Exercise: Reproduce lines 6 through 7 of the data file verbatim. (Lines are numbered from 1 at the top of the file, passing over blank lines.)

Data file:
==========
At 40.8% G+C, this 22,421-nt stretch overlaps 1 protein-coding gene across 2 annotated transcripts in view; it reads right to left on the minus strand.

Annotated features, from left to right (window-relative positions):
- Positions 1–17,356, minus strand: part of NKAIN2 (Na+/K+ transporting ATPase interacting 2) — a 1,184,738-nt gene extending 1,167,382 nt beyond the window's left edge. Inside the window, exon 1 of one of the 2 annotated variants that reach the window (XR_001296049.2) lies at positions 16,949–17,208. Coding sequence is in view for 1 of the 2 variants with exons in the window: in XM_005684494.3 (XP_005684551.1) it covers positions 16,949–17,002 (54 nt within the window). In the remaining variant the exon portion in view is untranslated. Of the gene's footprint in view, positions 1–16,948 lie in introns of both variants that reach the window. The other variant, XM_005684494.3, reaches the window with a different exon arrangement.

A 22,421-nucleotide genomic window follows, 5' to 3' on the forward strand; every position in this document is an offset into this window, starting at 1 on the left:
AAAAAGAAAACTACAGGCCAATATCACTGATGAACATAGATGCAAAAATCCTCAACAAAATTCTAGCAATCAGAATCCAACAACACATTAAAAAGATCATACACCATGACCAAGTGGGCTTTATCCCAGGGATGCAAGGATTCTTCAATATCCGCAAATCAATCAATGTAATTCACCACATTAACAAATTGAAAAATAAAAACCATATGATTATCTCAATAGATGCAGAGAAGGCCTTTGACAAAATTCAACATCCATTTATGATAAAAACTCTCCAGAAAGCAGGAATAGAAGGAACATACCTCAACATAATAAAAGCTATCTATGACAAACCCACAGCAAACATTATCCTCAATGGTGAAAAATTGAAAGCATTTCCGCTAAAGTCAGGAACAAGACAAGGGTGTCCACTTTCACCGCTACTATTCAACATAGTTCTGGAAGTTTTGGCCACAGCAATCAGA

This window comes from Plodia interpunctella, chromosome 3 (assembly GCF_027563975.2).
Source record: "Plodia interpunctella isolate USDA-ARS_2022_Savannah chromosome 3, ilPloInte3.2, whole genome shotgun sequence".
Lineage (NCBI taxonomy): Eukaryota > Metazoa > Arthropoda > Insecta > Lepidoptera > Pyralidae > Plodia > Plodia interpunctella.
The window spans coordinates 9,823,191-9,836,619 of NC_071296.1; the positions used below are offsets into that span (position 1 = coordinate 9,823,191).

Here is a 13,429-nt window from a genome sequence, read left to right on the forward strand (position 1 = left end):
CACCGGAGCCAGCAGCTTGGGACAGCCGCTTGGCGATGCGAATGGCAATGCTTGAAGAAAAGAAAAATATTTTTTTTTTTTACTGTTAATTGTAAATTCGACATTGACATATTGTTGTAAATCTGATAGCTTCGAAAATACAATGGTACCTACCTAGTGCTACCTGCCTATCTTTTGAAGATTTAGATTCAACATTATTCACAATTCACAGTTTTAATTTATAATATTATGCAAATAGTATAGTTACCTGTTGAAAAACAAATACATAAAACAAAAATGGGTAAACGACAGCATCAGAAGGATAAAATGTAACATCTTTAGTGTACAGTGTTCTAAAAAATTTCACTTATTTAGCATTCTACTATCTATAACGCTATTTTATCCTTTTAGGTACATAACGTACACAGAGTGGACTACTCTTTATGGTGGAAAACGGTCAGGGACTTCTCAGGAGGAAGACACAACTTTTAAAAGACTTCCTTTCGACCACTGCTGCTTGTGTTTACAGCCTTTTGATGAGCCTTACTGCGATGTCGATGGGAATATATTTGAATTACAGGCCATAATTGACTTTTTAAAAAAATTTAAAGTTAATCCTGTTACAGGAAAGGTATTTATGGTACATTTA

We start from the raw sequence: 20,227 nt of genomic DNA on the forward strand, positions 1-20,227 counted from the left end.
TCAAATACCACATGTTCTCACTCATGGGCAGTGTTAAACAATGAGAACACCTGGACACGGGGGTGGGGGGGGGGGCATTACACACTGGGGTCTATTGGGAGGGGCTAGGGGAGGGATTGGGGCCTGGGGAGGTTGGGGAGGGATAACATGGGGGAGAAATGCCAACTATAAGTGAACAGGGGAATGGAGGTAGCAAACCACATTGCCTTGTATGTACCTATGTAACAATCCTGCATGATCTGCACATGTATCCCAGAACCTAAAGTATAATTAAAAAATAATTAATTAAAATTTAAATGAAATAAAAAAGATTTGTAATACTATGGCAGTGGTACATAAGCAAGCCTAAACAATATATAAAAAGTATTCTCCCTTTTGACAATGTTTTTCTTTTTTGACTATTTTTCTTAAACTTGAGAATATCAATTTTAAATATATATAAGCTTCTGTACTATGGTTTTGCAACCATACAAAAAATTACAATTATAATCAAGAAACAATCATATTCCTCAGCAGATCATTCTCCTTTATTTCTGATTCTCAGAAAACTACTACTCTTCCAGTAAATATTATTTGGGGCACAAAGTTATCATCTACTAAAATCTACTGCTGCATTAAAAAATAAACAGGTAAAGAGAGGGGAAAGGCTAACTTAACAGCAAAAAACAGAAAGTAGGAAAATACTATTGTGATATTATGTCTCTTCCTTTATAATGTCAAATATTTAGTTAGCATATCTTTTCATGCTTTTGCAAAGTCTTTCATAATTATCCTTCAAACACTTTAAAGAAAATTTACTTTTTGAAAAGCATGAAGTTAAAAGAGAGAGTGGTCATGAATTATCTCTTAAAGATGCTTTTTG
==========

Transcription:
This window comes from Plodia interpunctella, chromosome 3 (assembly GCF_027563975.2).
Source record: "Plodia interpunctella isolate USDA-ARS_2022_Savannah chromosome 3, ilPloInte3.2, whole genome shotgun sequence".